August 16th, 2016
Common Front NL is in complete agreement with the recent Board of Trade assessment: the primary responsibility of elected MHA’s is “to improve the economic and social conditions of the people of the province.” Where we differ is in how we should do this.
First, let’s take stock of where we are. Preliminary figures for 2014 employment income are now in, and they show that for the first time in our history we earned more from work than the national average. The paycheques of residents of our province averaged a thousand dollars more a year than did those living in the rest of the country. This is a remarkable achievement and it really does mean that Newfoundland and Labrador is finally a “have” province. However, when we look at the distribution of that income, it is equally clear that many are still living “have-not” lives. In only six communities did most people’s total income equal the national average for earned income: two in Labrador (Lab City and Churchill Falls) and four on the Avalon (Long Harbour, Logy Bay-Middle Cove-Outer Cove, Paradise and Torbay).
This disparity between the value of an average paycheque and the total income of most people is important to understand. Averages and medians diverge when income is distributed unequally.
The skewed nature of our income distribution is in part geographic: the “have” communities are linked to very specific resources or fast-growing suburbs of St John’s. All of rural Newfoundland, including most of the Avalon, as well as coastal Labrador remain firmly in the “have-not” category.
It is also social. In 2013, 2,580 people declared a taxable income in excess of a quarter of a million dollars, a threefold increase from only a decade ago. A total of 32,890 people would have been eligible for inclusion on a “sunshine list”, as they earned at least $100,000 that year. More than four out of five of these highly-paid individuals worked in the private sector. At 10.9% of the active workforce, our province now has a third more people basking in the sunshine than the rest of the country. While our minimum wage is precisely that: the lowest in the country.
In addition to these better known regional and social inequalities, family structure and the economics of gender are key factors. Couples are doing better: between 2010 and 2014, provincially their average income moved from second worst to fourth best.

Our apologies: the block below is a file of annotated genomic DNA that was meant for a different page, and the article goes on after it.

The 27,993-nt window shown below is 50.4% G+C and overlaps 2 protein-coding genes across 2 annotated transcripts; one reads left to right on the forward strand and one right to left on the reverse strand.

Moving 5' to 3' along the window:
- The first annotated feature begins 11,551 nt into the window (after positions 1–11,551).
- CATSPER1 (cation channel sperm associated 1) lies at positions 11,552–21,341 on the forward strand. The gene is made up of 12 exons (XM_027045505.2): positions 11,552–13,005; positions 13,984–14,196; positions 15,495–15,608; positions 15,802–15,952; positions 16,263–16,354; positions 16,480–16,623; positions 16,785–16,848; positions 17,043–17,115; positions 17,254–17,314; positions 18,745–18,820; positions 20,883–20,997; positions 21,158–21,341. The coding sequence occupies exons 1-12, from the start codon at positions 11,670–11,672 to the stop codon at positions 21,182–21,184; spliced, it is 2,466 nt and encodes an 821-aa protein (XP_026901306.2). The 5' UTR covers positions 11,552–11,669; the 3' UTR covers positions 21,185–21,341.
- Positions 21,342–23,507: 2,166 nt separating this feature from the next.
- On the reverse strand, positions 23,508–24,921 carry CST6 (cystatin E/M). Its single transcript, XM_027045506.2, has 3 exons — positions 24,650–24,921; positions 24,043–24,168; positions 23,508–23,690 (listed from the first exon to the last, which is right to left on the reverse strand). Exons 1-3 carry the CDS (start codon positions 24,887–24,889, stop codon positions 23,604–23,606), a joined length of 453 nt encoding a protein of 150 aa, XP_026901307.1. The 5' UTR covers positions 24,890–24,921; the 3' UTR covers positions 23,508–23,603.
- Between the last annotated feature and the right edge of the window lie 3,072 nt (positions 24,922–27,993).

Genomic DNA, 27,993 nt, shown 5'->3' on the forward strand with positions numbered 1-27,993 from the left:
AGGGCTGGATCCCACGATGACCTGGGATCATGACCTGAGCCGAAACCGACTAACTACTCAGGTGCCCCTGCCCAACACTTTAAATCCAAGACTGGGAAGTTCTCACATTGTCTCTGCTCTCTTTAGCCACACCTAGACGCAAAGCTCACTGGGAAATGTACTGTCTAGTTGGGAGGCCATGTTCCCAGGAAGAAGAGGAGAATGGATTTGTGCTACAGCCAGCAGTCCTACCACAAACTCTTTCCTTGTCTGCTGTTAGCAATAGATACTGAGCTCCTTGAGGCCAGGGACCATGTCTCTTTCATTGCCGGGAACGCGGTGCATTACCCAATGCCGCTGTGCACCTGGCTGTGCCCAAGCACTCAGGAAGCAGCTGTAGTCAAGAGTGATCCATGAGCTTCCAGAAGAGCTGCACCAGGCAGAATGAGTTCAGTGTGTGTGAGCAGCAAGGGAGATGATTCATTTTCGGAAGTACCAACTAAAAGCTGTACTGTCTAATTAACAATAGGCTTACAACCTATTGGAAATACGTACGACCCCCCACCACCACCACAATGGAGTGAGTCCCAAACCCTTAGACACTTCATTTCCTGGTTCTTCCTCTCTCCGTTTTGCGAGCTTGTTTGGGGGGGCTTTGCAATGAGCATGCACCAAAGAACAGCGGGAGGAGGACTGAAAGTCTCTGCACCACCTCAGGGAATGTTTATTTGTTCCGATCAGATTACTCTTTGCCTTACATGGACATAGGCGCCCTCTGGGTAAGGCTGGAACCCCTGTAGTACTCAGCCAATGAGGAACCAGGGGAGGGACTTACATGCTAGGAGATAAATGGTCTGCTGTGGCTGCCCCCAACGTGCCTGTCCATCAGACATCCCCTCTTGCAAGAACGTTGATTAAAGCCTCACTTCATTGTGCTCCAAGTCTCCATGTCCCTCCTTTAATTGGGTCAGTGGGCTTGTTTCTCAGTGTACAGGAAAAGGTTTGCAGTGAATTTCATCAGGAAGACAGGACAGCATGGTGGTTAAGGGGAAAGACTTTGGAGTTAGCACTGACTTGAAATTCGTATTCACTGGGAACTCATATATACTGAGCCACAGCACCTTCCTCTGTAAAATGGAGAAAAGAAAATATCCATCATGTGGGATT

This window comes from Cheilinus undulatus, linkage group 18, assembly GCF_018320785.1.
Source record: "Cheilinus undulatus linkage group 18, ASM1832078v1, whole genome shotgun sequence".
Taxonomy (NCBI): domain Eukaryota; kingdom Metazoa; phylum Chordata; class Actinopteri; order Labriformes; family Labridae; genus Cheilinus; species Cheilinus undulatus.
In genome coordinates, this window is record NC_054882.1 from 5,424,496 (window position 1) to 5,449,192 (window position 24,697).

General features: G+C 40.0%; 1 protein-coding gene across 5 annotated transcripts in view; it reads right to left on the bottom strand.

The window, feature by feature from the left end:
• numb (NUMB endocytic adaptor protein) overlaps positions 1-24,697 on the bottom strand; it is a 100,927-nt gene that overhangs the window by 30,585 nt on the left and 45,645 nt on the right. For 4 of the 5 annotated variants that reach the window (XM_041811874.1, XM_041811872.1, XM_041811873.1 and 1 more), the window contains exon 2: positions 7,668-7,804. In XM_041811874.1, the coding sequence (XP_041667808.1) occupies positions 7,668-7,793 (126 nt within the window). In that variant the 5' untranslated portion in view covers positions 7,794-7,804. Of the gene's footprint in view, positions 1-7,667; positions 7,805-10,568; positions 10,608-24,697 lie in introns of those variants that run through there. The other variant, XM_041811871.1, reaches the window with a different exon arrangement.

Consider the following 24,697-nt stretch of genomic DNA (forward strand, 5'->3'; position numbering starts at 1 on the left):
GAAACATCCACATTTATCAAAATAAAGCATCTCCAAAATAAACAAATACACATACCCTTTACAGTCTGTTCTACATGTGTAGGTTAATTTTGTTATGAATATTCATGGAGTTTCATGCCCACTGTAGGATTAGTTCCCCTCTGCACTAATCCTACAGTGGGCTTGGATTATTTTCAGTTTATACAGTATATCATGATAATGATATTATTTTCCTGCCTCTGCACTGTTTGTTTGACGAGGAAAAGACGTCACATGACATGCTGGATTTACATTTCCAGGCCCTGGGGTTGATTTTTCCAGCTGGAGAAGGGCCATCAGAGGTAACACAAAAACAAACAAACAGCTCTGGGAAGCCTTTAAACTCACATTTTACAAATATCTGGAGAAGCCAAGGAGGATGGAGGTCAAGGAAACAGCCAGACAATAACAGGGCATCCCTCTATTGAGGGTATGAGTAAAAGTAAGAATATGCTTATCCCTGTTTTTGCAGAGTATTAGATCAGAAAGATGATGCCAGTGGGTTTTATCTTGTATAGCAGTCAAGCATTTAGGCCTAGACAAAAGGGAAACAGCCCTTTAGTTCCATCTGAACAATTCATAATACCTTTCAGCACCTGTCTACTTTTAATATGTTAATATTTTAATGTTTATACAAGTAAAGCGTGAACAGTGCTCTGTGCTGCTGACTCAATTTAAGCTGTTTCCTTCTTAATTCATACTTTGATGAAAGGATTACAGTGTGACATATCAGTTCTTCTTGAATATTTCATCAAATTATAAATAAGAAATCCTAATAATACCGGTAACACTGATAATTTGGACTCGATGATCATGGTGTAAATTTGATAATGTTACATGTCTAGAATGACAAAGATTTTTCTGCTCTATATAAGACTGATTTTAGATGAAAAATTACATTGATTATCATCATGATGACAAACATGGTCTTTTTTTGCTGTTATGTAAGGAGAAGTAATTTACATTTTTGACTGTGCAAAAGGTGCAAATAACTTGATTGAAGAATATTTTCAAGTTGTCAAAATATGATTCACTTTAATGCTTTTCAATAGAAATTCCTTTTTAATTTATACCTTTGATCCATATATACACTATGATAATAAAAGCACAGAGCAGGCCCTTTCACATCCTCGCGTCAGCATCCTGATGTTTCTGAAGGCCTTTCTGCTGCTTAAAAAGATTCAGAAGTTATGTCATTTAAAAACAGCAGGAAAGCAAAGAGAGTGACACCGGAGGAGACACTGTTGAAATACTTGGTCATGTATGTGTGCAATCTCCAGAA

This improvement hides a dramatic difference in median wages by gender. Despite significantly higher educational levels all across the board, median income for a woman in 2013 stood at 58¢ for every dollar of a man’s income, the highest gender imbalance in the country.
Single-parent families, most of which are headed by females, saw no improvement during these boom years. Their incomes remained the third worst in the country, while caring for the majority of our children living in poverty. Gender also mattered for single adults, whose incomes are the worst in Canada: $100 a week less than the Canadian average. A quarter of those singles of working age are poor, but half of the elderly, quite disproportionately female, live in poverty.
When we work, we now work longer hours than our fellow Canadians, two hours more a week on average. We also live significantly shorter lives: two full years less than the Canadian average. Our unemployment rate is almost double the Canadian average, despite having the country’s lowest labour force participation rate. We need to ask ourselves, is this the society we want to have?
Common Front NL brings together a variety of community, student and union organizations who think we can, indeed must, do better. In the build-up to the fall budget our group will be offering a variety of alternative policies. We are confident, reducing inequalities will ensure far better opportunities for Newfoundland businesses. Our proposals will build on our greatest resource, the people of the province, and encourage talented and resourceful people to come join us in building a more just society. By engaging in a constructive and creative dialogue, we can improve the economic and social conditions of those who have been left behind. And that would really be a province worth having.
Common Front NL